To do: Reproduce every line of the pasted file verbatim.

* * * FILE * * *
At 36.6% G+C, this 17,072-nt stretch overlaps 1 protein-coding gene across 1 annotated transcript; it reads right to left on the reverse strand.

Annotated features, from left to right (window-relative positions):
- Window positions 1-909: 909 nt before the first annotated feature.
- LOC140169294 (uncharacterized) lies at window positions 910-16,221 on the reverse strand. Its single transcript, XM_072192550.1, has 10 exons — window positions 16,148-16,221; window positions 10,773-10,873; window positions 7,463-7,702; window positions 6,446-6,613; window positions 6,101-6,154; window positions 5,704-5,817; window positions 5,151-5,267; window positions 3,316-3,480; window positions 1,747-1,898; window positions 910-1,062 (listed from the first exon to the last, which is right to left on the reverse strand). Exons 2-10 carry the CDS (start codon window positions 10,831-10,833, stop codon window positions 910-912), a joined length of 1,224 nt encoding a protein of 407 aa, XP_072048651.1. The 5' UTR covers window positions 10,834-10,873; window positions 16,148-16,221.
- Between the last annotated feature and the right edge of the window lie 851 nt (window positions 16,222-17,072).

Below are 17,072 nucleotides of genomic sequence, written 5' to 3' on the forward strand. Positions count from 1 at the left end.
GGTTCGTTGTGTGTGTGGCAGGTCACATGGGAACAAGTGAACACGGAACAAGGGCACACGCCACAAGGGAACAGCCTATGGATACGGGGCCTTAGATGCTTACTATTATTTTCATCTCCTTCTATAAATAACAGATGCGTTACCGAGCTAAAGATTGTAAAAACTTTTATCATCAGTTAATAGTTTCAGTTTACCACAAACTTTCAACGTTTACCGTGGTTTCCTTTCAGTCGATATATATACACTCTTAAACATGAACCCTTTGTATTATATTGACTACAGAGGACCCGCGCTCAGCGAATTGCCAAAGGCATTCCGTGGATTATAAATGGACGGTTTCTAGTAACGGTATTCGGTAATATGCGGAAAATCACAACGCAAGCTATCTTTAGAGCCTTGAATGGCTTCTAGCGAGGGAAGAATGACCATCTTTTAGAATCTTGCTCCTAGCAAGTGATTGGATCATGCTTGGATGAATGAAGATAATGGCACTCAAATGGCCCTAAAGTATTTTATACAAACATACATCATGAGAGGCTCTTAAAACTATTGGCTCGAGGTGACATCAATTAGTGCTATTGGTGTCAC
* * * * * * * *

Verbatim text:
At 36.6% G+C, this 17,072-nt stretch overlaps 1 protein-coding gene across 1 annotated transcript; it reads right to left on the reverse strand.

Annotated features, from left to right (window-relative positions):
- Window positions 1-909: 909 nt before the first annotated feature.
- LOC140169294 (uncharacterized) lies at window positions 910-16,221 on the reverse strand. Its single transcript, XM_072192550.1, has 10 exons — window positions 16,148-16,221; window positions 10,773-10,873; window positions 7,463-7,702; window positions 6,446-6,613; window positions 6,101-6,154; window positions 5,704-5,817; window positions 5,151-5,267; window positions 3,316-3,480; window positions 1,747-1,898; window positions 910-1,062 (listed from the first exon to the last, which is right to left on the reverse strand). Exons 2-10 carry the CDS (start codon window positions 10,831-10,833, stop codon window positions 910-912), a joined length of 1,224 nt encoding a protein of 407 aa, XP_072048651.1. The 5' UTR covers window positions 10,834-10,873; window positions 16,148-16,221.
- Between the last annotated feature and the right edge of the window lie 851 nt (window positions 16,222-17,072).

Below are 17,072 nucleotides of genomic sequence, written 5' to 3' on the forward strand. Positions count from 1 at the left end.
GGTTCGTTGTGTGTGTGGCAGGTCACATGGGAACAAGTGAACACGGAACAAGGGCACACGCCACAAGGGAACAGCCTATGGATACGGGGCCTTAGATGCTTACTATTATTTTCATCTCCTTCTATAAATAACAGATGCGTTACCGAGCTAAAGATTGTAAAAACTTTTATCATCAGTTAATAGTTTCAGTTTACCACAAACTTTCAACGTTTACCGTGGTTTCCTTTCAGTCGATATATATACACTCTTAAACATGAACCCTTTGTATTATATTGACTACAGAGGACCCGCGCTCAGCGAATTGCCAAAGGCATTCCGTGGATTATAAATGGACGGTTTCTAGTAACGGTATTCGGTAATATGCGGAAAATCACAACGCAAGCTATCTTTAGAGCCTTGAATGGCTTCTAGCGAGGGAAGAATGACCATCTTTTAGAATCTTGCTCCTAGCAAGTGATTGGATCATGCTTGGATGAATGAAGATAATGGCACTCAAATGGCCCTAAAGTATTTTATACAAACATACATCATGAGAGGCTCTTAAAACTATTGGCTCGAGGTGACATCAATTAGTGCTATTGGTGTCAC